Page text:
New employment law: Severance pay

Publication date: 25 June 2015
As from 1 July 2015, a new type of severance pay will be introduced: the so-called ‘transition compensation’. The transition compensation will replace the current severance pay based upon the subdistrict court formula.

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Transition compensation

Due on dismissal by employer

In the event the employment contract is terminated on the employer’s initiative (termination, setting aside of the contract by the subdistrict court), the employer, in contrast to the current situation, must pay the transition compensation to the employee unless one of the exceptions mentioned under ‘No or lower compensation’ will apply. This applies to fixed-term employment contracts and also to employment contracts for an indefinite period. If the employee terminates the employment contract as a consequence of imputable acts or omissions of the employer, the employer must also pay a transition compensation.

Calculation of transition compensation

The amount of the transition compensation depends on the length of employment (1/3 of the monthly salary per year of service over the first ten years of service and one-half a month’s salary over the subsequent years). The transition compensation is subject to a maximum of EUR 75,000 or one year’s salary if that is higher. By or pursuant to order in council it can be determined that the costs incurred for finding another job (for instance, training costs or outplacement) can be deducted from the transition compensation.

No or lower transition compensation

The employer does not have to pay a transition compensation if the employment contract expires before the age of 18 years or when the pensionable age has been reached. No transition compensation at all or a lower transition compensation is due in the event the employment contract comes to an end as a consequence of imputable acts or omissions of the employee. In addition, the transition compensation is not due if the employer has been declared bankrupt, has been granted moratorium or has been allowed to participate in a debt management scheme for natural persons.

Exception for older employees

Up until 1 January 2020, there will be transitional arrangements for older employees entitling them to higher transition compensation. Employees 50 years or older with an employment contract of 10 years or longer with the same (or successive) employer, are entitled to one month’s salary per year of service over the period following their 50th birthday (the maximum of EUR 75,000 will remain effective though). These transitional arrangements do not apply to employers with less than 25 employees.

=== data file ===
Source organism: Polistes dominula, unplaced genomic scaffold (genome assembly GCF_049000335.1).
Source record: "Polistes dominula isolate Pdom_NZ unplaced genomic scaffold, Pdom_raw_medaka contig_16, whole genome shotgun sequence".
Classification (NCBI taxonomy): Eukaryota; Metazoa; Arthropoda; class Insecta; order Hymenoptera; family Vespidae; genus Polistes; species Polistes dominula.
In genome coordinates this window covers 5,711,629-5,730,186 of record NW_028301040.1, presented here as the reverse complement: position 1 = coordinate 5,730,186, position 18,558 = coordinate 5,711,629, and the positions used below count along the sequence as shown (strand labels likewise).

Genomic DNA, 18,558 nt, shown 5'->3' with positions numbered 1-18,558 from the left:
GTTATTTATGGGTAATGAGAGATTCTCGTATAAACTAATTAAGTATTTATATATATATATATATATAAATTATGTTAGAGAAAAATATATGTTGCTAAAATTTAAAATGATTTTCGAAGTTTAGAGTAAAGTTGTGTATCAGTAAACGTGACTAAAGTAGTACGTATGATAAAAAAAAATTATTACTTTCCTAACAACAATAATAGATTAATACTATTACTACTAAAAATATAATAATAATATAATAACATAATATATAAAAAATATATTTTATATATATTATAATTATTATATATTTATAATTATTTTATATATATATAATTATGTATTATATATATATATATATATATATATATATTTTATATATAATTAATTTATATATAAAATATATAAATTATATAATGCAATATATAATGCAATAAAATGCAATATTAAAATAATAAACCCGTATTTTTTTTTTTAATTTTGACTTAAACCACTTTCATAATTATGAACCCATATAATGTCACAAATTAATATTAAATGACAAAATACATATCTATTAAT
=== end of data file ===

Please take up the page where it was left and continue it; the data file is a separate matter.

Transitional arrangement for SME-employers

Up until 1 January 2020, there will be a transitional arrangement for employers with less than 25 employees. Upon termination of the employment contract due to a bad financial situation of the employer, the years of service before 1 May 2013 will not be considered for the calculation of the length of the employment contract. If the employment contract is terminated for other reasons, the transitional arrangement will not apply and the years of service before 1 May 2013 will be considered for the calculation of the length of the employment agreement.

Deviations by way of collective bargaining agreement (CAO)

Deviations from the transition compensation are possible by way of collective bargaining agreements on the condition that said CAO includes a regulation on grounds of which employees can make use of a provision to prevent unemployment or to shorten the period of unemployment. Such a provision can be in money or in kind (or a combination of both) and must be equivalent to the transition compensation.

Fair compensation

Imputable acts or omissions

If the dismissal is due to imputable acts or omissions of the employer, the court can award the employee a fair compensation in addition to the transition compensation. The subdistrict court is free to determine the amount of fair compensation that has to be paid.

More information

Would you like to know more about the new employment laws? Or do you have any other questions regarding the right way to hire and dismiss personnel? Please contact:

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